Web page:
The evening of January 19th saw around 20-25 people bundled up around a bonfire in Mill Creek Ravine. This was no ordinary campfire, though. It was an ecumenical, multi-lingual prayer vigil for Christian unity. The second of its kind, the event was organized and led by lay-leaders in the parishes of Holy Trinity Anglican in Old Strathcona, Trinity Lutheran and St. Thomas d’Aquin. One of the organizers, Heather Coleman, tells the story:
We had already begun to establish some informal ecumenical connections between Holy Trinity Anglican and St. Thomas d'Aquin francophone Roman Catholic parish in the last few years when a year ago, Christiane Moquin, who is a pastoral assistant at St. Thomas, had the idea of a pilgrimage from each of our parishes to meet around the bonfire of the holy spirit in the ravine that runs between the two, the Mill Creek Ravine, in order to celebrate the Week of Prayer for Christian Unity.
I was enthusiastic from the Holy Trinity side and we set to work planning it. Last year, we were lucky to have some help from members of a local Taize group that meets at St. Thomas -- we loved the simple songs of Taize and its ecumenical ethos. Although the two people who led the singing last year were unable to attend this year, we continued with the Taize theme, using some Taize songs and saying together the prayer of Brother Roger, the founder of Taize. We walked from each of our parishes carrying lanterns and met at the fire. The youngest from each group held a large candle from which we all lit votive candles. Then we had a short service of prayer and song, including the sharing of bread. After the service, we enjoyed hot cider and the rest of the bread around the fire. And the children enjoyed some sliding too!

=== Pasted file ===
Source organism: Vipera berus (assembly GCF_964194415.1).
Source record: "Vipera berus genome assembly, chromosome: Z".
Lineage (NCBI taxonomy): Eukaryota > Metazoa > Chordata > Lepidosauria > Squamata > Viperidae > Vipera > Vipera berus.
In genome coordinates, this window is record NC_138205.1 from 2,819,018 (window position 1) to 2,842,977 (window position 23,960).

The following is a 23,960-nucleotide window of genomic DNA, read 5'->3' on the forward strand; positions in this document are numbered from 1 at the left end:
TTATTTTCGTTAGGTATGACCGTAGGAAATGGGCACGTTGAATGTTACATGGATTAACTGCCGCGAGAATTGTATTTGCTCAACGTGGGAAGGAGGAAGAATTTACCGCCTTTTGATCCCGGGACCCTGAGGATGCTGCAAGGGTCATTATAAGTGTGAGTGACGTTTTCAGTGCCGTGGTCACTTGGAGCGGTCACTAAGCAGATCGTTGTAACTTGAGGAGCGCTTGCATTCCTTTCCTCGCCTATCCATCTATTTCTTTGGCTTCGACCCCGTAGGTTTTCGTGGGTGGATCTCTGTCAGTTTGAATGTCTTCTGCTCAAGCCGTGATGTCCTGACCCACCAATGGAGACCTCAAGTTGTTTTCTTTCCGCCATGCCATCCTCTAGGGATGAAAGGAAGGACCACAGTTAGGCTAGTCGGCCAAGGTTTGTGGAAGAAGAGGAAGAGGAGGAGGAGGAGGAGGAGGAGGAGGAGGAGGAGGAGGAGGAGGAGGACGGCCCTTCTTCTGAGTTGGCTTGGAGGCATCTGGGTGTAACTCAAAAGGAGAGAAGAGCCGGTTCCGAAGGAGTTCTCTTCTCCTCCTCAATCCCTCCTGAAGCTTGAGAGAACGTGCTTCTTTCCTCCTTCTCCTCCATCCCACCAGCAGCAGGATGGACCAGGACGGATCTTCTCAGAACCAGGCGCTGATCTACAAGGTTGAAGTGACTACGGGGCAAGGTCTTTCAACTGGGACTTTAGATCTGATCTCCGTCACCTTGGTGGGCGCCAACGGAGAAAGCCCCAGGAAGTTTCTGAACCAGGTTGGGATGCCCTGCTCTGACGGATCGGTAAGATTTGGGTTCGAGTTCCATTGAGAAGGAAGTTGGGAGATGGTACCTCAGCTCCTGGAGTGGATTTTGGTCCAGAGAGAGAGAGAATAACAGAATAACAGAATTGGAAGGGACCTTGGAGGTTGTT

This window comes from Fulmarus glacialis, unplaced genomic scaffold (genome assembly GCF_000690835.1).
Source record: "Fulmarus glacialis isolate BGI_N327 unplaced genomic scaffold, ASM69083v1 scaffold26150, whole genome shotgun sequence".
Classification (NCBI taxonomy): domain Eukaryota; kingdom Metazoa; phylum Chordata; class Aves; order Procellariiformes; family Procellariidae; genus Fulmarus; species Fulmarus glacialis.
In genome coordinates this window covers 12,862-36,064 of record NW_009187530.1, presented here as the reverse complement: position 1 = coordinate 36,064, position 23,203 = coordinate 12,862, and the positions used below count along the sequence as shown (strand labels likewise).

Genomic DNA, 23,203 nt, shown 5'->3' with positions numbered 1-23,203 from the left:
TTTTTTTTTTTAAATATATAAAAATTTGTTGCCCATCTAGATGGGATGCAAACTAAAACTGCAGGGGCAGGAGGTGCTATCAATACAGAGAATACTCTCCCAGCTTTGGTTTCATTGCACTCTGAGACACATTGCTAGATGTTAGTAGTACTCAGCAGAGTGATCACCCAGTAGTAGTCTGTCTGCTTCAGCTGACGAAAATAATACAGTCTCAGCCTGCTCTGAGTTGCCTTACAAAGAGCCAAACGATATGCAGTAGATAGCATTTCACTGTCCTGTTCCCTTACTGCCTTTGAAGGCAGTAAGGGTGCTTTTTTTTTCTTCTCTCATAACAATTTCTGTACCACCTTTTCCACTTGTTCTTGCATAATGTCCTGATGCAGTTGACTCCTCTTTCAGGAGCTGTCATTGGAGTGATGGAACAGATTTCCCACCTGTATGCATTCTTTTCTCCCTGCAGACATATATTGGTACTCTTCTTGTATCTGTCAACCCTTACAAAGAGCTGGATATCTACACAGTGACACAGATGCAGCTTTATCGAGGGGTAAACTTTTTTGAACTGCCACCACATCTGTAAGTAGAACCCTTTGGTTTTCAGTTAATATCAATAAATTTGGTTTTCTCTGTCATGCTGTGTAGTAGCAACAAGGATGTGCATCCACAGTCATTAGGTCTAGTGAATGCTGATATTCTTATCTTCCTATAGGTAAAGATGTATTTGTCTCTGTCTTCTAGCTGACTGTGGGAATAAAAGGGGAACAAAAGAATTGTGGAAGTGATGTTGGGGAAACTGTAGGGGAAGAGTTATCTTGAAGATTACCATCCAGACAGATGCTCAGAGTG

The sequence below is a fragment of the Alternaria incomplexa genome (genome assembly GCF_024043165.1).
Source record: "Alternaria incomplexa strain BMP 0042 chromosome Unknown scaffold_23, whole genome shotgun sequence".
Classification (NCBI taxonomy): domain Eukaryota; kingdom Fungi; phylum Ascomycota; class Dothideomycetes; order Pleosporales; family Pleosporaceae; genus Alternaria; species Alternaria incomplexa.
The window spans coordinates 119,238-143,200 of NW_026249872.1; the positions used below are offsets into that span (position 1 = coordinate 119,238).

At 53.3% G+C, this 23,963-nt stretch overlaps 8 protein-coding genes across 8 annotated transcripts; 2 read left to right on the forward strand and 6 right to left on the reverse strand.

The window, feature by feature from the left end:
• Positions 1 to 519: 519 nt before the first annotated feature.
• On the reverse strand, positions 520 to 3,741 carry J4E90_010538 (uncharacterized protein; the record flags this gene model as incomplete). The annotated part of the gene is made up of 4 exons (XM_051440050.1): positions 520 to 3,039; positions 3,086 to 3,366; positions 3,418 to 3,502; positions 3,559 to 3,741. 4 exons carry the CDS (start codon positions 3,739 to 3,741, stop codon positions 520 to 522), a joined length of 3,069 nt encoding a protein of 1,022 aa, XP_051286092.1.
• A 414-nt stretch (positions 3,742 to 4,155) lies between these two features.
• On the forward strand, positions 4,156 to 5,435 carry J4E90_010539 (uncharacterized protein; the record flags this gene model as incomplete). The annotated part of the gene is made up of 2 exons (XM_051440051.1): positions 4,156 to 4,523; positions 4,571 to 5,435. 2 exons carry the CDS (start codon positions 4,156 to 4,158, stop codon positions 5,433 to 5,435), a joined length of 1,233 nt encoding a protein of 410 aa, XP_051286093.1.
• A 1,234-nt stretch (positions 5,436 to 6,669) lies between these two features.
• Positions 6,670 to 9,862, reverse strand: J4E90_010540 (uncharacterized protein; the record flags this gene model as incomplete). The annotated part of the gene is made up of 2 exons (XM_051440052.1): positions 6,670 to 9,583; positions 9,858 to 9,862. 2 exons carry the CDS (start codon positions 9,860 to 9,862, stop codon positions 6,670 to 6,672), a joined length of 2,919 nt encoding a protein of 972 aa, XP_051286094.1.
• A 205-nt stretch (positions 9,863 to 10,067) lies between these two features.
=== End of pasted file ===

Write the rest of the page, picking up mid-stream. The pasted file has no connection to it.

This year, we invited our friends from Trinity Lutheran parish, with whom Holy Trinity Anglican works closely, to join us as well -- and we added some German to an already bilingual French-English event.
Last year's bonfire was a key step in developing a more "intentional" (as they say) ecumenical relationship between HTAC and St. Thomas -- since last spring, we have been praying weekly for one another, representatives have participated in one another's services, a group has met to plan joint activites.
Speaking personally, I think this is a wonderful way to celebrate our multicultural and multidenominational Christian community in the Bonnie Doon/Old Strathcona area. Last Saturday morning, after the bonfire on Friday night, I had to walk from my house in Old Strathcona through the ravine to a meeting over in Bonnie Doon. As I passed the site of our bonfire, I remembered with joy the night before and had a wonderful feeling that the blessing of our event still hung in that place.